I had a curious little problem recently: in our new bug database, we couldn’t play video attachments within the browser (e.g. with the VLC plugin for Firefox, or Windows Media Player embedded in IE). You could download the video as a file and play it – fine. You could launch a media player as an external application and play it – fine. But embedded in the browser window, it just didn’t work. It’s also worth pointing out that our old bug database worked fine in all cases, so it didn’t seem to be a problem in the video playback/codec department.
I’ll put the solution at the end – the question you want to ask yourself is, how does a browser plugin behave differently from the browser saving the file to disk?
I started out by using Firebug to have a look at what was going on. If you haven’t tried Firebug, I can’t recommend it highly enough – it allows you to do all kinds of powerful debugging of what’s going on in Firefox: way, way more than I’ll describe here. For my problem, I just used the ‘Net’ tab – it shows you all the network requests made by the browser, allowing you to inspect both the request and the response, including all the headers. This is pretty cool but I wasn’t able to spot the problem from this: the data appeared to be transferred correctly … weird!
I wondered whether the plugin was doing anything directly over the network and bypassing Firebug, and it was suggested to me that I try Wireshark. It’s the first time I’ve used it, and it was impressive. Within a minute or two I was inspecting all the traffic between my PC and the bug database. It goes down to lower level protocols (you can see the raw network packets) but also provides a nice high-level (HTTP-level) summary.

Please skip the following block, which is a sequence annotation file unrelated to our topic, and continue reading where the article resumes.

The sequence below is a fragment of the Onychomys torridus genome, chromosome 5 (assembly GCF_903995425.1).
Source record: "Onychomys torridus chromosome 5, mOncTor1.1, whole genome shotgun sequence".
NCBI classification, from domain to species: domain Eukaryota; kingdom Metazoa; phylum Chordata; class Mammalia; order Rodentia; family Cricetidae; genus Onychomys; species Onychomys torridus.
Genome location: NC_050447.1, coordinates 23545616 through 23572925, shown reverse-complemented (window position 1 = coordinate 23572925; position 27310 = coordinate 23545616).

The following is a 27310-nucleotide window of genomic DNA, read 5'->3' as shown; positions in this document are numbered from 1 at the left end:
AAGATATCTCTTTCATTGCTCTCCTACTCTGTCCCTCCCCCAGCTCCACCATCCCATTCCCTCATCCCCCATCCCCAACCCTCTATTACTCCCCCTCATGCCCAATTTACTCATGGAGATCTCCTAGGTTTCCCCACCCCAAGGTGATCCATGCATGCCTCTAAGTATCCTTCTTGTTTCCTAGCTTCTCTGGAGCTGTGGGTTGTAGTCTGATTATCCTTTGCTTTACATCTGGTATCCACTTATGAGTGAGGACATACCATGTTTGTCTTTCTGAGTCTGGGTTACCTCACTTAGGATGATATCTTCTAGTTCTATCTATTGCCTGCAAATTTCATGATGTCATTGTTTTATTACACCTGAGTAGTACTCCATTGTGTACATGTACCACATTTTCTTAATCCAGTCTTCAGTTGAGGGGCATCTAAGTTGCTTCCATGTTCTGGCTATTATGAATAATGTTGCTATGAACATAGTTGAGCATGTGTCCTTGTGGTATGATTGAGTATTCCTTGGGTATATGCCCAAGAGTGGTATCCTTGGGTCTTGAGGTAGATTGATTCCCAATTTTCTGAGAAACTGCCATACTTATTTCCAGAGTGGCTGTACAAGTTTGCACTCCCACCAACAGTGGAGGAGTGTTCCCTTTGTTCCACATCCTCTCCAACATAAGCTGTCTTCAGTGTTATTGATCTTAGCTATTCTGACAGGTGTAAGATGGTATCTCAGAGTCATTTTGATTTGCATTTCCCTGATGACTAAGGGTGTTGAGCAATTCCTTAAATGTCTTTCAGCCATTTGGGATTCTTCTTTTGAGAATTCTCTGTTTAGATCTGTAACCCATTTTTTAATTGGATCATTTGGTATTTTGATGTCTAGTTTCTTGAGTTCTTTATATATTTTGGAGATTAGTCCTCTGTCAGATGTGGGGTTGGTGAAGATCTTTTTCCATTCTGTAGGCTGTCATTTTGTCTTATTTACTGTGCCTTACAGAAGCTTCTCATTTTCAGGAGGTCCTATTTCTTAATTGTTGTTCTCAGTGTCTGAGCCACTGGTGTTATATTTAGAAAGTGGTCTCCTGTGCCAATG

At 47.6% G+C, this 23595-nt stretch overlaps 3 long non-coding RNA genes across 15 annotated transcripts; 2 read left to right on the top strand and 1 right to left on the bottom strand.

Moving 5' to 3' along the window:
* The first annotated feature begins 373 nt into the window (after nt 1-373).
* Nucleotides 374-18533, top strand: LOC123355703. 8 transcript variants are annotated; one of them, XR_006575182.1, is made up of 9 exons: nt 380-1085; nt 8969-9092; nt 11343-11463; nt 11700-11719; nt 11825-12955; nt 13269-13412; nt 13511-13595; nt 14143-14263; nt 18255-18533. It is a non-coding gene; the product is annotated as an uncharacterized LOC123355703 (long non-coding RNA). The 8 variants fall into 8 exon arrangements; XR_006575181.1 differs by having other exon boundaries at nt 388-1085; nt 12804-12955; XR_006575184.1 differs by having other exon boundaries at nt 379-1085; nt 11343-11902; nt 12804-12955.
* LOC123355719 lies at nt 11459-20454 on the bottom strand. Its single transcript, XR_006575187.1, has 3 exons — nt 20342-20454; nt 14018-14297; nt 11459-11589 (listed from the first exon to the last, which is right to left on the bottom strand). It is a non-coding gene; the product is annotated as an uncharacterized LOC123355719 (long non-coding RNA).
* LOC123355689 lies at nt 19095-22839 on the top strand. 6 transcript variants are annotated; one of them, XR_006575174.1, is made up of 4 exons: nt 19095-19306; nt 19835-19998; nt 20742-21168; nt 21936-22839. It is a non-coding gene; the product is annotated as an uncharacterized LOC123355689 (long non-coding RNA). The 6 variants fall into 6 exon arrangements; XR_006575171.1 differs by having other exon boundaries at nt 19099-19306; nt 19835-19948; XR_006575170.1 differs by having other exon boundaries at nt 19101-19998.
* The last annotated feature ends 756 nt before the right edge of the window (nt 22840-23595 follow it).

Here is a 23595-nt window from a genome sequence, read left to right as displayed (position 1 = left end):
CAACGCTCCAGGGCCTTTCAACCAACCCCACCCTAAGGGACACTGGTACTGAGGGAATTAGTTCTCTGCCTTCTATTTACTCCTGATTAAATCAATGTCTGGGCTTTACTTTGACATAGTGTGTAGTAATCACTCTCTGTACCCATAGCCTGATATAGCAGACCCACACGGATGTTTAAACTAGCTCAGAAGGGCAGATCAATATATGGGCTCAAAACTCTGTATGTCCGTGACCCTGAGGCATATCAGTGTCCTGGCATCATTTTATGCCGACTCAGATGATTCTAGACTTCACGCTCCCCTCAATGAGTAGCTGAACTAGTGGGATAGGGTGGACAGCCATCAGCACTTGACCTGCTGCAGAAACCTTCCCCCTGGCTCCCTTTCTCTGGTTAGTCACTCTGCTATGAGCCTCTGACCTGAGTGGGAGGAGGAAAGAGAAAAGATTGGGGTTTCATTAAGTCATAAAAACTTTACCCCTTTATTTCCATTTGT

Within seconds of looking at the data, I had the solution. Turns out, the browser plugins don’t send the cookies that the browser does. Our bug database was configured to require everyone to log in to view data, and without the cookies, it figured you weren’t logged in. Rather than getting video data back, the plugin was getting an HTML page saying “Access Denied”! Interestingly, when playing the video with the plugin, the browser firstly requests the data itself (until it gets some data back, it doesn’t even know it’s going to find a video at that URL), and of course gets it successfully. The plugin then makes a fresh request to get the data itself. Since Firebug was showing the first request, I foolishly thought I was looking at the data being transferred correctly (and wasted a lot of time looking into slight differences in the response headers, thinking they might cause the plugin to interpret the data incorrectly).
That’s it. Not a big deal (we quickly reconfigured the bug database so as to allow anyone to view data without logging in), but I rather enjoyed the solution. Most of all, I thought Firebug and Wireshark were both totally awesome – highly recommended 🙂